Larry F. was born in Cluj, Romania in 1931. He was the youngest of four children. He describes his family and their religious practices. He recalls the Hungarian occupation of the region, which resulted in increased restrictions against Jews. Larry remembers his father's draft into slave labour battalion and never seeing him again. He recalls the German invasion in 1944 and more restrictions against Jews. He describes being moved into a brick factory outside Cluj which served as the ghetto. He recalls receiving help from a non-Jewish neighbour. Larry describes his deportation to Auschwitz where he was able to stay together with his remaining brother in Auschwitz-Birkenau after taking the advice of an older prisoner. He recalls hearing about the crematoria. He describes their transfer to Kaufering labour camp and working in munitions factories. Larry describes the frequent beatings and deplorable living conditions. He recalls surviving a bought of typhus with the help of his brother. Larry describes surviving the bombing of the train transferring them to Dachau near the end of the war. He describes liberation by United States troops. He recalls his overwhelming emotional response to his personal loss of family and the greater loss of the Jewish people. Larry remembers his time living in Feldafing and Foehrenwald displaced persons camps and considering moving to Israel on an illegal transport. Larry explains how he was able to emigrate to Canada with assistance from the Canadian Jewish Congress’ War Orphan Project. He recalls experiencing antisemitism in Canada and deciding to change his name as his brother had done. Larry discusses discovering his sister was still alive and living in Budapest. He describes his family and life in Canada. Larry discusses the history of Jewish persecution in Europe and how he believes the Catholic Church encouraged antisemitism.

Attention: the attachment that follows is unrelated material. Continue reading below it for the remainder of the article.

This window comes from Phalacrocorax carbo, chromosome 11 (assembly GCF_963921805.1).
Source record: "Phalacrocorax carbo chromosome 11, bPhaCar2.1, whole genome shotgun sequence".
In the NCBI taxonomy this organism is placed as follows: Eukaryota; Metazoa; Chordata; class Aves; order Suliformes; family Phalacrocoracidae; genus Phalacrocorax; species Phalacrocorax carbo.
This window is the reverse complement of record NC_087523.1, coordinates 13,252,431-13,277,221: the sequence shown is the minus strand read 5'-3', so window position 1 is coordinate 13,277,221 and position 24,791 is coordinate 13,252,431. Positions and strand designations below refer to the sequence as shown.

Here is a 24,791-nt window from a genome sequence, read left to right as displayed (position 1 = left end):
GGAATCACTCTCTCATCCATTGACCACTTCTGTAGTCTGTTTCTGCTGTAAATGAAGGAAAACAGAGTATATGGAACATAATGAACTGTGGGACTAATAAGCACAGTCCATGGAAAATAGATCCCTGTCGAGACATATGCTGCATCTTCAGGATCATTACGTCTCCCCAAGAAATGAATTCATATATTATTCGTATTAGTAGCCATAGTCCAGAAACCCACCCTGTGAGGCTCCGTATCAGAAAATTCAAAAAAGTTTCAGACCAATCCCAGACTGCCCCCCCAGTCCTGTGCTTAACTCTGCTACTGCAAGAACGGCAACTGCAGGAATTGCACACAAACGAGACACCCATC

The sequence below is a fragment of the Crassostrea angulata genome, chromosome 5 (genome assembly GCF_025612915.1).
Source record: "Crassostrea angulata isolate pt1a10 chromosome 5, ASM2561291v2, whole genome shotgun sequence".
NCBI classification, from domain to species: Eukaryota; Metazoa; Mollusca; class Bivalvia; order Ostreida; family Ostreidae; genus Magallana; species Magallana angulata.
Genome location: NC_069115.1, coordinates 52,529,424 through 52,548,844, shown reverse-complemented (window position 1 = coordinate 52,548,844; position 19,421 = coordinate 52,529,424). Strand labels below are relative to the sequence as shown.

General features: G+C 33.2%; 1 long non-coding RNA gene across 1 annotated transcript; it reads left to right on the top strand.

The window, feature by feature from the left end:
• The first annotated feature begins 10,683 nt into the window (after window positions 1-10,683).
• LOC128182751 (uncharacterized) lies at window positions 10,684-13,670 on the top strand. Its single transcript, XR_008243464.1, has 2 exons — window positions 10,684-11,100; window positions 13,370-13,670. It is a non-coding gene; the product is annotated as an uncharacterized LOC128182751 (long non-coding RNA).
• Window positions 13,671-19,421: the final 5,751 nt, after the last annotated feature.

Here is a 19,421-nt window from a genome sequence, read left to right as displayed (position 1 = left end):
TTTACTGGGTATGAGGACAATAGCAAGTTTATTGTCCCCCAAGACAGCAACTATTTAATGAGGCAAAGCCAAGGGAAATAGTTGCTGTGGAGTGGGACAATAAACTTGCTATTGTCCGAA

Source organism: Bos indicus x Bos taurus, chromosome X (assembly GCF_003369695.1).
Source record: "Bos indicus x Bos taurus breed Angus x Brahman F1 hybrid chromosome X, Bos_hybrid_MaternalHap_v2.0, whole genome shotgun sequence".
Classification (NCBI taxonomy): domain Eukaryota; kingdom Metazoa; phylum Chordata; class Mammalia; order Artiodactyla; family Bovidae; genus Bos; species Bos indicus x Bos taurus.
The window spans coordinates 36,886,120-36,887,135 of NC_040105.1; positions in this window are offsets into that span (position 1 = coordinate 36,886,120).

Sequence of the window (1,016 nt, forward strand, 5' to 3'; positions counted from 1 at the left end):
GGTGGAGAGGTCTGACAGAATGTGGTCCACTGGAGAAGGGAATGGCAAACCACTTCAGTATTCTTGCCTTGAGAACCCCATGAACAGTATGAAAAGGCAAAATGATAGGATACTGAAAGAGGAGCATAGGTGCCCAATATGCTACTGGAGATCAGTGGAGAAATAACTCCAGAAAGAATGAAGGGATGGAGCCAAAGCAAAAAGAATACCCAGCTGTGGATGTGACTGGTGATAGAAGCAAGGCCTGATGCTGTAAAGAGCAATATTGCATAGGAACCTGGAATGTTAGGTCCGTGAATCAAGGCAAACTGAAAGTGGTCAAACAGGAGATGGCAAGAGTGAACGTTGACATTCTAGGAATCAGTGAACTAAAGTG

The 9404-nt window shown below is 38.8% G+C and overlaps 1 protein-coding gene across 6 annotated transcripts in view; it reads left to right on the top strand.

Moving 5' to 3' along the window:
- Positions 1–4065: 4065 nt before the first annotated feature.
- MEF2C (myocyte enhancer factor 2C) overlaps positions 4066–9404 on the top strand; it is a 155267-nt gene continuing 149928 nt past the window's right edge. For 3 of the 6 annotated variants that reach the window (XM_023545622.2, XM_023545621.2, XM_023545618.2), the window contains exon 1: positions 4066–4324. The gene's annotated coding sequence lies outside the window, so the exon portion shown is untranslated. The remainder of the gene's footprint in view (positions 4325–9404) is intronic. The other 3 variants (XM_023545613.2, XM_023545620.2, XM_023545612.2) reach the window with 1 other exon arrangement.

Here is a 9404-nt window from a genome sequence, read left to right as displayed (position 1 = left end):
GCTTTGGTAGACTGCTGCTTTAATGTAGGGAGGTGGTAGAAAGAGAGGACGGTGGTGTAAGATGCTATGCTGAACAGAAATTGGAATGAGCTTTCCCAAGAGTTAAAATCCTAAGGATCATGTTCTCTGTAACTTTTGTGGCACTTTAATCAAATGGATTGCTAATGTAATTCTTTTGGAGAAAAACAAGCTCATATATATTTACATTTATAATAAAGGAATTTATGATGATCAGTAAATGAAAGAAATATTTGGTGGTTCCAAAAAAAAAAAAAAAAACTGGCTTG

Canadian Jewish Congress (subject)
Fortunoff Video Archive for Holocaust Testimonies (repository)
Holocaust Documentation Project  (creator)